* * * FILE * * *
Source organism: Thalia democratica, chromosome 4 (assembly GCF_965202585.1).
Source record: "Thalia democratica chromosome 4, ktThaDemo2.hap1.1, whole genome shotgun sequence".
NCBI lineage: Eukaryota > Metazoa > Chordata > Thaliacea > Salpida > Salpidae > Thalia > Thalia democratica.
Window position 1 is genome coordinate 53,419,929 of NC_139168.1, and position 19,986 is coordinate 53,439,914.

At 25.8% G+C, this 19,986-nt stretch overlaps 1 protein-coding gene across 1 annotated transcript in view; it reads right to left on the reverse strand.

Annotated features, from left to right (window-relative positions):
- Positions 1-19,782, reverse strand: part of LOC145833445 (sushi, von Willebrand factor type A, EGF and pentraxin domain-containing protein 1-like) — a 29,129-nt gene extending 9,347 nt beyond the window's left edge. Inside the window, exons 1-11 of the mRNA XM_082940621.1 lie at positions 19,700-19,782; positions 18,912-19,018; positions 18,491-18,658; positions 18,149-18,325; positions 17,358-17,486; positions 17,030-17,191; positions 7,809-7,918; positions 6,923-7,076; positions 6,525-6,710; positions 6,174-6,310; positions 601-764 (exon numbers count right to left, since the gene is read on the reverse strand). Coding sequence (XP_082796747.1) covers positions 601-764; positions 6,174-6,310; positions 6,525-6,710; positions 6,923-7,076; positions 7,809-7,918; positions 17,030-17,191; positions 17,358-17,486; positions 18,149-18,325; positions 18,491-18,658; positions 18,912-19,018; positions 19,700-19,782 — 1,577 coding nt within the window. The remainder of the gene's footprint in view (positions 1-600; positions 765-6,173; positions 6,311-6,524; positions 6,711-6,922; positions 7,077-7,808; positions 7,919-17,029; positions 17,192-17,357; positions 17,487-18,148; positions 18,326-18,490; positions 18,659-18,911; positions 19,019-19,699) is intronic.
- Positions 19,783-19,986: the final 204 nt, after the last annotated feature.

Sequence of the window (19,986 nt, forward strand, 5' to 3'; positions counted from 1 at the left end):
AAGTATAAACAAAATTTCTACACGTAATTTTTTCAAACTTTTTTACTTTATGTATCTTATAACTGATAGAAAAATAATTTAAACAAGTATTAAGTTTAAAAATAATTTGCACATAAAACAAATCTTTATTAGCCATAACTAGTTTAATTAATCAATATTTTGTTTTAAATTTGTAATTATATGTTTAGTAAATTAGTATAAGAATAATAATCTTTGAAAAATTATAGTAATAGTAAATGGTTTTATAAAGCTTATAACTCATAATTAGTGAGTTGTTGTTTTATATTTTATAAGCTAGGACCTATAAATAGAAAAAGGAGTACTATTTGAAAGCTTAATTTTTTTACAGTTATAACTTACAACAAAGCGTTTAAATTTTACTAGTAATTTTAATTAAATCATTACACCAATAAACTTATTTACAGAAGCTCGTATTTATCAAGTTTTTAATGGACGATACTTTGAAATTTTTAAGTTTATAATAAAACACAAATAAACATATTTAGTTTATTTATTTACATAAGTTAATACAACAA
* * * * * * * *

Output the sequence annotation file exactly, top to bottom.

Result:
Source organism: Thalia democratica, chromosome 4 (assembly GCF_965202585.1).
Source record: "Thalia democratica chromosome 4, ktThaDemo2.hap1.1, whole genome shotgun sequence".
NCBI lineage: Eukaryota > Metazoa > Chordata > Thaliacea > Salpida > Salpidae > Thalia > Thalia democratica.
Window position 1 is genome coordinate 53,419,929 of NC_139168.1, and position 19,986 is coordinate 53,439,914.

At 25.8% G+C, this 19,986-nt stretch overlaps 1 protein-coding gene across 1 annotated transcript in view; it reads right to left on the reverse strand.

Annotated features, from left to right (window-relative positions):
- Positions 1-19,782, reverse strand: part of LOC145833445 (sushi, von Willebrand factor type A, EGF and pentraxin domain-containing protein 1-like) — a 29,129-nt gene extending 9,347 nt beyond the window's left edge. Inside the window, exons 1-11 of the mRNA XM_082940621.1 lie at positions 19,700-19,782; positions 18,912-19,018; positions 18,491-18,658; positions 18,149-18,325; positions 17,358-17,486; positions 17,030-17,191; positions 7,809-7,918; positions 6,923-7,076; positions 6,525-6,710; positions 6,174-6,310; positions 601-764 (exon numbers count right to left, since the gene is read on the reverse strand). Coding sequence (XP_082796747.1) covers positions 601-764; positions 6,174-6,310; positions 6,525-6,710; positions 6,923-7,076; positions 7,809-7,918; positions 17,030-17,191; positions 17,358-17,486; positions 18,149-18,325; positions 18,491-18,658; positions 18,912-19,018; positions 19,700-19,782 — 1,577 coding nt within the window. The remainder of the gene's footprint in view (positions 1-600; positions 765-6,173; positions 6,311-6,524; positions 6,711-6,922; positions 7,077-7,808; positions 7,919-17,029; positions 17,192-17,357; positions 17,487-18,148; positions 18,326-18,490; positions 18,659-18,911; positions 19,019-19,699) is intronic.
- Positions 19,783-19,986: the final 204 nt, after the last annotated feature.

Sequence of the window (19,986 nt, forward strand, 5' to 3'; positions counted from 1 at the left end):
AAGTATAAACAAAATTTCTACACGTAATTTTTTCAAACTTTTTTACTTTATGTATCTTATAACTGATAGAAAAATAATTTAAACAAGTATTAAGTTTAAAAATAATTTGCACATAAAACAAATCTTTATTAGCCATAACTAGTTTAATTAATCAATATTTTGTTTTAAATTTGTAATTATATGTTTAGTAAATTAGTATAAGAATAATAATCTTTGAAAAATTATAGTAATAGTAAATGGTTTTATAAAGCTTATAACTCATAATTAGTGAGTTGTTGTTTTATATTTTATAAGCTAGGACCTATAAATAGAAAAAGGAGTACTATTTGAAAGCTTAATTTTTTTACAGTTATAACTTACAACAAAGCGTTTAAATTTTACTAGTAATTTTAATTAAATCATTACACCAATAAACTTATTTACAGAAGCTCGTATTTATCAAGTTTTTAATGGACGATACTTTGAAATTTTTAAGTTTATAATAAAACACAAATAAACATATTTAGTTTATTTATTTACATAAGTTAATACAACAA